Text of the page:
256 (screen width) / 16 (metatile width) = 16. And 240 (screen height) / 16 (metatile height) = 15. And so there are 16 x 15 = 240 metatiles. Since 1 screen of information is 240 bytes that allows 1 byte of collision data per metatile.

I don't understand... the part I'm having problems with is: How do I create a tile map with 240 bytes when each byte is supposed to represent the four 8x8 pixel tiles of my metatiles? Well, I am going to continue to try and find the posts where you all spent your time to teach this to me... my sister is helping me.


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PostPosted: Tue Sep 25, 2012 9:34 am 
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Usually, you'd make a lookup table from metatile numbers to the tile numbers for the top left, top right, bottom left, and bottom right tiles of the metatile. Then you'd either have a fifth table for the attribute value or do like SMB1 and use the upper 2 bits of the metatile number for the attribute.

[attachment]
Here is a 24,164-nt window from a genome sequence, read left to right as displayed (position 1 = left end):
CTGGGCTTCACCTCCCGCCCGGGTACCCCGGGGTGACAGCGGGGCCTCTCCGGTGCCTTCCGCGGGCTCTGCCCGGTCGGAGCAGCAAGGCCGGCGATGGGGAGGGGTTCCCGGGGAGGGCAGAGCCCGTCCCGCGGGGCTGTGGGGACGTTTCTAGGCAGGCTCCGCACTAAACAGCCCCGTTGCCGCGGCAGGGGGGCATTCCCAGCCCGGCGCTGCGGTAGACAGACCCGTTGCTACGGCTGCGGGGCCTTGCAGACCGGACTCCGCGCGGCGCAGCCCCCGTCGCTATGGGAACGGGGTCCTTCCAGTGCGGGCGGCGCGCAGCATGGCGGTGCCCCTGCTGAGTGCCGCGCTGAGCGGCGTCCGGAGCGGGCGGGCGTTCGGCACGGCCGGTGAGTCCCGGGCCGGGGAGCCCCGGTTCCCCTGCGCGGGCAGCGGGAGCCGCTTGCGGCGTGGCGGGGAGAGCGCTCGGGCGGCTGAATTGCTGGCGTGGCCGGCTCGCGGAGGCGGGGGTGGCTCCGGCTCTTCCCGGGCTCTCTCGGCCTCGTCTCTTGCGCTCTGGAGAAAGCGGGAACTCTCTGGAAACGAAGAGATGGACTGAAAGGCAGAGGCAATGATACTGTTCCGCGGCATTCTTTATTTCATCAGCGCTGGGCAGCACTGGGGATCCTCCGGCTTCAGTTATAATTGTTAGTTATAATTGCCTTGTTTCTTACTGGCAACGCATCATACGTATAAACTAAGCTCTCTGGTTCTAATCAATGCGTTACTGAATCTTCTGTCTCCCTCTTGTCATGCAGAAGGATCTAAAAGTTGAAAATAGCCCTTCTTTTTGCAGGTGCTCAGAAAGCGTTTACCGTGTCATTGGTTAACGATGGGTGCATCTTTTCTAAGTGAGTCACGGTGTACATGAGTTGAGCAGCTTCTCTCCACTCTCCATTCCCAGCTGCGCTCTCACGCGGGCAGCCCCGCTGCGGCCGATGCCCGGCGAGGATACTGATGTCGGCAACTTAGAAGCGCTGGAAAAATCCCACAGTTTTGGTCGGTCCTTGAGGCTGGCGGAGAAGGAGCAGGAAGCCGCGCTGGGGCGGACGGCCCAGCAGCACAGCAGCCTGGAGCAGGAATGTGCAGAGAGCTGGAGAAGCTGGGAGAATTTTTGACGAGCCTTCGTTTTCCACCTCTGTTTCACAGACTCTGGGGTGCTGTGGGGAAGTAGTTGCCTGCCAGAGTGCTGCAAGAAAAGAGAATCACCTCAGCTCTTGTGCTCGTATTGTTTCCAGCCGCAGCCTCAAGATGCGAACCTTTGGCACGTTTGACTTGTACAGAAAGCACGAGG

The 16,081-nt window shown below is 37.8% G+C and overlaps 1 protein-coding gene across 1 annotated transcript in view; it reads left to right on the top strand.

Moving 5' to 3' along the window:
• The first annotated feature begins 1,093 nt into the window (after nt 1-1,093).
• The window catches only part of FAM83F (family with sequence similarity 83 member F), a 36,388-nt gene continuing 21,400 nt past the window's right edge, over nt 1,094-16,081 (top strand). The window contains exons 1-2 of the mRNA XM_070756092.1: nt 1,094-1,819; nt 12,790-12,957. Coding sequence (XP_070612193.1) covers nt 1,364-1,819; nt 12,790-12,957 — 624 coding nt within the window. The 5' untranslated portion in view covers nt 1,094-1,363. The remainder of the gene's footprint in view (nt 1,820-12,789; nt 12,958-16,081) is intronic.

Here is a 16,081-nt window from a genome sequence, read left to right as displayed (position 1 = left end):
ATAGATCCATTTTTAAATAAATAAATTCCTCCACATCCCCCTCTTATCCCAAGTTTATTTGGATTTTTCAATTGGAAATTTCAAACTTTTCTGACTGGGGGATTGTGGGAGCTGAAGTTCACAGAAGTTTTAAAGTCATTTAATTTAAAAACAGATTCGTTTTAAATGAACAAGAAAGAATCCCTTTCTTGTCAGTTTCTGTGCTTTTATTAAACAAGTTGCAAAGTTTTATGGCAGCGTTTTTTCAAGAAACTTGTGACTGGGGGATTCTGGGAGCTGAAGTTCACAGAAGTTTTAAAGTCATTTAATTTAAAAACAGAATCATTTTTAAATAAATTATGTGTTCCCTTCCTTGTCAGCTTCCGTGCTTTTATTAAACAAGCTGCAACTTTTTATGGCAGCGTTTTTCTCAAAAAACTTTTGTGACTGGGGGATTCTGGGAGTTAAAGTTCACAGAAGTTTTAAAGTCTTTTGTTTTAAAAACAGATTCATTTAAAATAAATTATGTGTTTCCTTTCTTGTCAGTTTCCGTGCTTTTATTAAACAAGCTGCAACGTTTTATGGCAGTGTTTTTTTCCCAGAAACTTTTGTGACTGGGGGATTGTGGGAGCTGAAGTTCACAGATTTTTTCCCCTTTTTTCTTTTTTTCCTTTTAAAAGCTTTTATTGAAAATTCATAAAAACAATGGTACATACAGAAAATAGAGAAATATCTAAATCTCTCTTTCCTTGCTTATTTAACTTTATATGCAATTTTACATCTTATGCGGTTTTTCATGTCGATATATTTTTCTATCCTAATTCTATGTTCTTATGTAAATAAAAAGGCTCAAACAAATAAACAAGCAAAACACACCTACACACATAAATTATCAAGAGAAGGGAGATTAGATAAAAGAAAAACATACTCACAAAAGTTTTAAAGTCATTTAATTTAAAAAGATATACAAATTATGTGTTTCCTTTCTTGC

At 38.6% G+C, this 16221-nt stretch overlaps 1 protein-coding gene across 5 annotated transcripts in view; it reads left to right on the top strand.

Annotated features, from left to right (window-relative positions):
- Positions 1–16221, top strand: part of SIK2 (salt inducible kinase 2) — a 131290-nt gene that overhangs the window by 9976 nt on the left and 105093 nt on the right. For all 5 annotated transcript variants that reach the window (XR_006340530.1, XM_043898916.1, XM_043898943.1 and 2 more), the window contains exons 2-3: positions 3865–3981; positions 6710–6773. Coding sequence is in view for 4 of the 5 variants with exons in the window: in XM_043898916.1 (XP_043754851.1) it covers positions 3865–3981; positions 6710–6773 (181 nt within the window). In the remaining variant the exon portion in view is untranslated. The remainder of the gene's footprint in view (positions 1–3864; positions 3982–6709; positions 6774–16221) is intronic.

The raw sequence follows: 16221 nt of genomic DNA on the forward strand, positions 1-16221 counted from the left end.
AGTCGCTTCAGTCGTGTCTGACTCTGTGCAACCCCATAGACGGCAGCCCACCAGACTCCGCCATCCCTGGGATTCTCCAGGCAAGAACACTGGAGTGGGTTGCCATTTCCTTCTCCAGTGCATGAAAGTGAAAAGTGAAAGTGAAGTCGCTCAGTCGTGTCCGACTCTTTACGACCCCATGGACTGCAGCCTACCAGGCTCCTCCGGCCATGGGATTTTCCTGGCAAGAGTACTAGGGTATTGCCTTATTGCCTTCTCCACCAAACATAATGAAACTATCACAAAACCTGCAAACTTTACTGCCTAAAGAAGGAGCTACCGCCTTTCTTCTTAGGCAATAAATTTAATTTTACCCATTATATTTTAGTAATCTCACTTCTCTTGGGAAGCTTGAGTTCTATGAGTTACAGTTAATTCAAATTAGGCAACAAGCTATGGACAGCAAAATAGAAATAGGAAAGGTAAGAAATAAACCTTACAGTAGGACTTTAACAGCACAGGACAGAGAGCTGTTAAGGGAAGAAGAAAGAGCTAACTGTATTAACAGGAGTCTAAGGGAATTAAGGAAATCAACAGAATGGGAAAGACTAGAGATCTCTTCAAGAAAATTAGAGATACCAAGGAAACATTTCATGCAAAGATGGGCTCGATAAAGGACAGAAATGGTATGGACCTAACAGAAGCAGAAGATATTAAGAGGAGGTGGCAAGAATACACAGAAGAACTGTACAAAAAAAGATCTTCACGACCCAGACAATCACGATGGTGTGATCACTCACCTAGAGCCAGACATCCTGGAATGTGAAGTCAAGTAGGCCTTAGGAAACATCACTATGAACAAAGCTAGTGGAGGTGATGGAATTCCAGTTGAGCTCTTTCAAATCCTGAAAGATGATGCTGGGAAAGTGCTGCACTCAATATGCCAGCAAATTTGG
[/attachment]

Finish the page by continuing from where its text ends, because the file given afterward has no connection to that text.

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PostPosted: Tue Sep 25, 2012 9:56 am 
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And also a 6th table with collision information.


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PostPosted: Wed Sep 26, 2012 1:28 pm 
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Do either of you have 16x16 metatiles? Is your collision table memory 240 bytes? How do you find out what value to store there? Does that value depend on what the four tiles are?